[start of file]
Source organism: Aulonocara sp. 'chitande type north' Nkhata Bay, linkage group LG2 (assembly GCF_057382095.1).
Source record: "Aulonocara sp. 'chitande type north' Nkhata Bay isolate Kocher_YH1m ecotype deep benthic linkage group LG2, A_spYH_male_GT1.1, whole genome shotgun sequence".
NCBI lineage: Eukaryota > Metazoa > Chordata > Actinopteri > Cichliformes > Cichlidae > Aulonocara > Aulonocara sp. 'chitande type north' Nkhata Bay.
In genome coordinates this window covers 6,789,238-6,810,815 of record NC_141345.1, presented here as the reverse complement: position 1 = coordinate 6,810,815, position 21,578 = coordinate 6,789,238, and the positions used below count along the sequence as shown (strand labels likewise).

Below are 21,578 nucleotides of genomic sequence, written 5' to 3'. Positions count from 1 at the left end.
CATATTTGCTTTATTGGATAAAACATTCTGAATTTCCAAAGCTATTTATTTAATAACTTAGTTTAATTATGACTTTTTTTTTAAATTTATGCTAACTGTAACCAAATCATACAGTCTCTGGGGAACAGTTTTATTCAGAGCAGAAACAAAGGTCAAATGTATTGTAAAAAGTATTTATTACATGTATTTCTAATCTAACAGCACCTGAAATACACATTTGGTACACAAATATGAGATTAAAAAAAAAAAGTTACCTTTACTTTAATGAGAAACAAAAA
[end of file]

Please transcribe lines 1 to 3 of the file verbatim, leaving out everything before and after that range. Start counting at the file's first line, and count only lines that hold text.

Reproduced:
Source organism: Aulonocara sp. 'chitande type north' Nkhata Bay, linkage group LG2 (assembly GCF_057382095.1).
Source record: "Aulonocara sp. 'chitande type north' Nkhata Bay isolate Kocher_YH1m ecotype deep benthic linkage group LG2, A_spYH_male_GT1.1, whole genome shotgun sequence".
NCBI lineage: Eukaryota > Metazoa > Chordata > Actinopteri > Cichliformes > Cichlidae > Aulonocara > Aulonocara sp. 'chitande type north' Nkhata Bay.